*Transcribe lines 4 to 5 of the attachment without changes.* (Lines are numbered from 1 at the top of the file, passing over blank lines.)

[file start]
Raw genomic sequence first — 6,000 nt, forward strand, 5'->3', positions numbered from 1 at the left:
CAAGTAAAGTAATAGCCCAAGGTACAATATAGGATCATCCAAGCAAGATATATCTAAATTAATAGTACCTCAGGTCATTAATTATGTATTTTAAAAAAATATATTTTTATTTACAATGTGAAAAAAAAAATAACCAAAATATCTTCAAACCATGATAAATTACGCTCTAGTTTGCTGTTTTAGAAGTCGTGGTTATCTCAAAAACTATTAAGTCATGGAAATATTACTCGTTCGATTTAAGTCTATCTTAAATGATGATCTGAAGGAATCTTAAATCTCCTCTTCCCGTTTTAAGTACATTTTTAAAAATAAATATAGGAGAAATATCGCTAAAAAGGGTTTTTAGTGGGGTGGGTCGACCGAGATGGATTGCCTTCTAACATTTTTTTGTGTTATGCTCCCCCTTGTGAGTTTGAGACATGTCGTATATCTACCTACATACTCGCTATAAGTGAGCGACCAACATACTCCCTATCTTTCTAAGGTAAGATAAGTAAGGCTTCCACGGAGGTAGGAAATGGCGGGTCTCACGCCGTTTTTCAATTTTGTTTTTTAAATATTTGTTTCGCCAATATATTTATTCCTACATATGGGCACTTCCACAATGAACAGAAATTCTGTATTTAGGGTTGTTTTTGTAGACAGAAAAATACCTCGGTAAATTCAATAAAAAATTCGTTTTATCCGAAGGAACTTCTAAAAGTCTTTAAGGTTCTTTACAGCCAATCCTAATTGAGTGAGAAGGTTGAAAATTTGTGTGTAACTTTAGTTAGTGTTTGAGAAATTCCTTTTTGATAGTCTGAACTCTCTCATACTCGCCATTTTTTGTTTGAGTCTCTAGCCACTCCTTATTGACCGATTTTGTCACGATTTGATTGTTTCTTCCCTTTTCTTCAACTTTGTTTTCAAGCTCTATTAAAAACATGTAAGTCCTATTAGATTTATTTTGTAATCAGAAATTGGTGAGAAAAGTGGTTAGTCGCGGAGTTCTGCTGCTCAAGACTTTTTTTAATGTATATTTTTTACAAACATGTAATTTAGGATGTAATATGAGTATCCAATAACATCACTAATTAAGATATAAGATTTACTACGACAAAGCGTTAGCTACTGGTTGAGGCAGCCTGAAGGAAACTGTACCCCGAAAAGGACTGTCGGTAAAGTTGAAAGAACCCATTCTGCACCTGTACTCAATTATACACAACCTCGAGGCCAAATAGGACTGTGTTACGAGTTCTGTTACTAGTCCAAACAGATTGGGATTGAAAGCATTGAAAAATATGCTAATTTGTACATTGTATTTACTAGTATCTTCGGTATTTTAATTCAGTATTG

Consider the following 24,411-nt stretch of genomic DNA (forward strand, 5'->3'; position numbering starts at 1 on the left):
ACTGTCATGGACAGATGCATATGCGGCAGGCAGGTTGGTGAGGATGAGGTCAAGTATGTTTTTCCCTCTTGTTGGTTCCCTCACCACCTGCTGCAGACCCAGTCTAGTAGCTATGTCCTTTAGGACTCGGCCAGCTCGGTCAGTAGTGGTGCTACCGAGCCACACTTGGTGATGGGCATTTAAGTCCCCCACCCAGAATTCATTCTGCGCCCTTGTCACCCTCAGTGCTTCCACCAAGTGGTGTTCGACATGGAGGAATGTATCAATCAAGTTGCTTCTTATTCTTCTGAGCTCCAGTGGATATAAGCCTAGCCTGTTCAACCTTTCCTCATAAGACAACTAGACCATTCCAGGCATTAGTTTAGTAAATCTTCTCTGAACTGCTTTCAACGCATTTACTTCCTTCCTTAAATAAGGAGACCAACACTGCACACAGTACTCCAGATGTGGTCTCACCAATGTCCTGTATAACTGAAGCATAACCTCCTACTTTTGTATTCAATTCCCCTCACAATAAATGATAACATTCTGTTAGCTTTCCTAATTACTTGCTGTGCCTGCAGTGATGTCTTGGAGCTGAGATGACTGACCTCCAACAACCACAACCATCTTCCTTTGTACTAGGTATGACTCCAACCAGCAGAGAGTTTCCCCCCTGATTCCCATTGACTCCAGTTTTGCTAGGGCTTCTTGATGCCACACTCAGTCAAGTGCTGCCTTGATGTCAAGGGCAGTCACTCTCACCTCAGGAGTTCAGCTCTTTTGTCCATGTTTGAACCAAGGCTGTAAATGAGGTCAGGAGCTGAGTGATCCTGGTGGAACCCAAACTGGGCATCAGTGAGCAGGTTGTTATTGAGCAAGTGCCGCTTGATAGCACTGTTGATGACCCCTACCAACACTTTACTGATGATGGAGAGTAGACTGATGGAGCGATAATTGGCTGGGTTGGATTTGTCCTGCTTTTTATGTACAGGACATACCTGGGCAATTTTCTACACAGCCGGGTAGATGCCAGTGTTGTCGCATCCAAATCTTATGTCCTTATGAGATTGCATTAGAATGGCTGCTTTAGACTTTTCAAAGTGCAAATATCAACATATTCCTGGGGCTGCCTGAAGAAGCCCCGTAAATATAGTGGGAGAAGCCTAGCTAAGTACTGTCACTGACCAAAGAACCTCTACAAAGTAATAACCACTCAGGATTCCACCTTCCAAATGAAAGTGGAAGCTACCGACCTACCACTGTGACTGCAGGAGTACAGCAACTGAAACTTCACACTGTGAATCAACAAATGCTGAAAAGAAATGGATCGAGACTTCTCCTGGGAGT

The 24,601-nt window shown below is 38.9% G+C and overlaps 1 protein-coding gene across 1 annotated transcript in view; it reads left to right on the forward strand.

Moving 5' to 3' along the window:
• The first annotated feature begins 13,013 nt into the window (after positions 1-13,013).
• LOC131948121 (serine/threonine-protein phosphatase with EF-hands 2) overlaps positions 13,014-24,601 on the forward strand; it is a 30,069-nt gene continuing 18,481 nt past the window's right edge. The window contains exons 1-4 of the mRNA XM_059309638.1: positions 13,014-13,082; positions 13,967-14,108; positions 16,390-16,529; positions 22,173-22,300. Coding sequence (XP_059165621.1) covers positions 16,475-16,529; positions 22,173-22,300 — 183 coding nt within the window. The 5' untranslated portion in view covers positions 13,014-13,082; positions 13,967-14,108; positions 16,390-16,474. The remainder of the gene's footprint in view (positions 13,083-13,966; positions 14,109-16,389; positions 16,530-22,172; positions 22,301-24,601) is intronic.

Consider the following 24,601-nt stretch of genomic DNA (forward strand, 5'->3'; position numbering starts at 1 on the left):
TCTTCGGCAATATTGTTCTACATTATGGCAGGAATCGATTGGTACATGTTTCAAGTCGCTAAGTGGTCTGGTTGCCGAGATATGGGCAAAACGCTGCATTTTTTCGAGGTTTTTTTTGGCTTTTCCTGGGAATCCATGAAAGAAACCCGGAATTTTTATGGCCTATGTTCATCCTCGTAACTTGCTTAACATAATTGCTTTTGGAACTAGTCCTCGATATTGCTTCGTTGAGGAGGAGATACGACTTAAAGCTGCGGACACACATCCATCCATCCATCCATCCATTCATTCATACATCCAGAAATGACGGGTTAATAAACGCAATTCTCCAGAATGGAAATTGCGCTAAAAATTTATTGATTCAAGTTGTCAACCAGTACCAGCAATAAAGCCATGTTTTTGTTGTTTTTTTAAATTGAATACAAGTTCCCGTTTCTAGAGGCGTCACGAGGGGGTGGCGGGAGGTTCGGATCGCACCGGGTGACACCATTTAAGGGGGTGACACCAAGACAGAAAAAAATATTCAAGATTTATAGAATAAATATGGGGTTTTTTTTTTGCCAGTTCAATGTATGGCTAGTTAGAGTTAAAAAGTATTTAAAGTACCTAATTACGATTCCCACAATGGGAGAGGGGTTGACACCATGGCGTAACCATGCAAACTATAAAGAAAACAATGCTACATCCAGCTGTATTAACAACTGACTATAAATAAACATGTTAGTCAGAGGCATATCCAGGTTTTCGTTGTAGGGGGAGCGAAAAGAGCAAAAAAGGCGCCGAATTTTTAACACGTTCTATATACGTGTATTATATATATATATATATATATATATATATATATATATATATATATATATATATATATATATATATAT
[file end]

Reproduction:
ACTGTCATGGACAGATGCATATGCGGCAGGCAGGTTGGTGAGGATGAGGTCAAGTATGTTTTTCCCTCTTGTTGGTTCCCTCACCACCTGCTGCAGACCCAGTCTAGTAGCTATGTCCTTTAGGACTCGGCCAGCTCGGTCAGTAGTGGTGCTACCGAGCCACACTTGGTGATGGGCATTTAAGTCCCCCACCCAGAATTCATTCTGCGCCCTTGTCACCCTCAGTGCTTCCACCAAGTGGTGTTCGACATGGAGGAATGTATCAATCAAGTTGCTTCTTATTCTTCTGAGCTCCAGTGGATATAAGCCTAGCCTGTTCAACCTTTCCTCATAAGACAACTAGACCATTCCAGGCATTAGTTTAGTAAATCTTCTCTGAACTGCTTTCAACGCATTTACTTCCTTCCTTAAATAAGGAGACCAACACTGCACACAGTACTCCAGATGTGGTCTCACCAATGTCCTGTATAACTGAAGCATAACCTCCTACTTTTGTATTCAATTCCCCTCACAATAAATGATAACATTCTGTTAGCTTTCCTAATTACTTGCTGTGCCTGCAGTGATGTCTTGGAGCTGAGATGACTGACCTCCAACAACCACAACCATCTTCCTTTGTACTAGGTATGACTCCAACCAGCAGAGAGTTTCCCCCCTGATTCCCATTGACTCCAGTTTTGCTAGGGCTTCTTGATGCCACACTCAGTCAAGTGCTGCCTTGATGTCAAGGGCAGTCACTCTCACCTCAGGAGTTCAGCTCTTTTGTCCATGTTTGAACCAAGGCTGTAAATGAGGTCAGGAGCTGAGTGATCCTGGTGGAACCCAAACTGGGCATCAGTGAGCAGGTTGTTATTGAGCAAGTGCCGCTTGATAGCACTGTTGATGACCCCTACCAACACTTTACTGATGATGGAGAGTAGACTGATGGAGCGATAATTGGCTGGGTTGGATTTGTCCTGCTTTTTATGTACAGGACATACCTGGGCAATTTTCTACACAGCCGGGTAGATGCCAGTGTTGTCGCATCCAAATCTTATGTCCTTATGAGATTGCATTAGAATGGCTGCTTTAGACTTTTCAAAGTGCAAATATCAACATATTCCTGGGGCTGCCTGAAGAAGCCCCGTAAATATAGTGGGAGAAGCCTAGCTAAGTACTGTCACTGACCAAAGAACCTCTACAAAGTAATAACCACTCAGGATTCCACCTTCCAAATGAAAGTGGAAGCTACCGACCTACCACTGTGACTGCAGGAGTACAGCAACTGAAACTTCACACTGTGAATCAACAAATGCTGAAAAGAAATGGATCGAGACTTCTCCTGGGAGT

The 24,601-nt window shown below is 38.9% G+C and overlaps 1 protein-coding gene across 1 annotated transcript in view; it reads left to right on the forward strand.